Why do I need an API?

All commercial software solutions have inherent value in their business functionality.  However, relatively few make this functionality easily available to external systems.  Application Programming Interfaces (APIs) provide the means to expose such functionality to authorized users and software systems for use as needed.

It is impossible to include all features for all customers in our products, so we usually focus on a narrow set of high value features.  Doing so initially makes great sense for the bottom line but effectively ignores the opportunity afforded by the “long tail” of less popular functionality.  APIs offer a way to harness and potentially monetize this long tail of functionality locked into enterprise systems.

longtail

APIs vs SOA

Discussions about API development often include comparisons to SOA (Service Oriented Architectures) and Web Services.  Both APIs and SOA address the need for allowing software systems talk to each other. APIs are even considered part of SOA, but the two approach this problem from different perspectives.  Whereas SOA has traditionally been associated with formality, tight governance and limited access, the value of APIs becomes more apparent when some of this rigidity is loosened.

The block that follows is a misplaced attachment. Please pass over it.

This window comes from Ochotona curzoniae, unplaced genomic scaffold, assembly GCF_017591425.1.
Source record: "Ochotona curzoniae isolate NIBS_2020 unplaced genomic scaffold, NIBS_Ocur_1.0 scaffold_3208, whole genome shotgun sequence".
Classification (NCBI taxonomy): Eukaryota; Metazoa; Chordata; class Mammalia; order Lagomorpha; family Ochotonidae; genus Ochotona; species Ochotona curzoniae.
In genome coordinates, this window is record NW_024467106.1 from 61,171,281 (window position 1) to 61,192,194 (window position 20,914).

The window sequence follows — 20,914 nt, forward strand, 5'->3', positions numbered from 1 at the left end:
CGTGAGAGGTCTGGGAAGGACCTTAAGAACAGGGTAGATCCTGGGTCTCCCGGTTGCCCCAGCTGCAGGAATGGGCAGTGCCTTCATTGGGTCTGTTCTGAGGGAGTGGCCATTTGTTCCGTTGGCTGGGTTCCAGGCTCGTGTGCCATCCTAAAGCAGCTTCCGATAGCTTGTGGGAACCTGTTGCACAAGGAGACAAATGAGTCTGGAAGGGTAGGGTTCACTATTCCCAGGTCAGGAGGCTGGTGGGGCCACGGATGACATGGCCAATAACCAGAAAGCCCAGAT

SOA

APIs

Strict integration contracts

Loose integration contracts

Precisely defined implementation stack

Very minimal implementation stack

Used internally or by trusted partners

Appropriate for external use by potentially unknown (but authorized) developers/users

Tightly controlled

Self service

Harder to code

Easier to code

The Case for Openness

Enterprise apps are expected to have deep knowledge of web services they consume.  This effectively results in close coupling of application logic with services even when they are isolated behind a SOA layer, effectively creating a monolith as seen below.

monolith

Making the same services available as loosely coupled APIs can lead to increased openness and therefore increased usage by both internal as well as external applications.

non-monolith

This typically involves changes to implementation technologies.

Typical SOA

Typical APIs

SOAP

REST

WS Security

OAuth, others

WSDL

Self describing hypermedia

XML

JSON or XML

 Recommendation

An API application layer can be used as a facade for enterprise SOA interfaces and handle complexities of SOAP, service orchestration, XSL transformation, data thinning, access control, etc.

APIs should be designed based on RESTful principles and where appropriate, JSON should be used to exchange service payloads.

 app api soa

 

Why do I need an API?

One thought on “Why do I need an API?

  • November 15, 2014 at 2:20 pm
    Permalink

    What’s the relationship between APIs and web services?

    Reply

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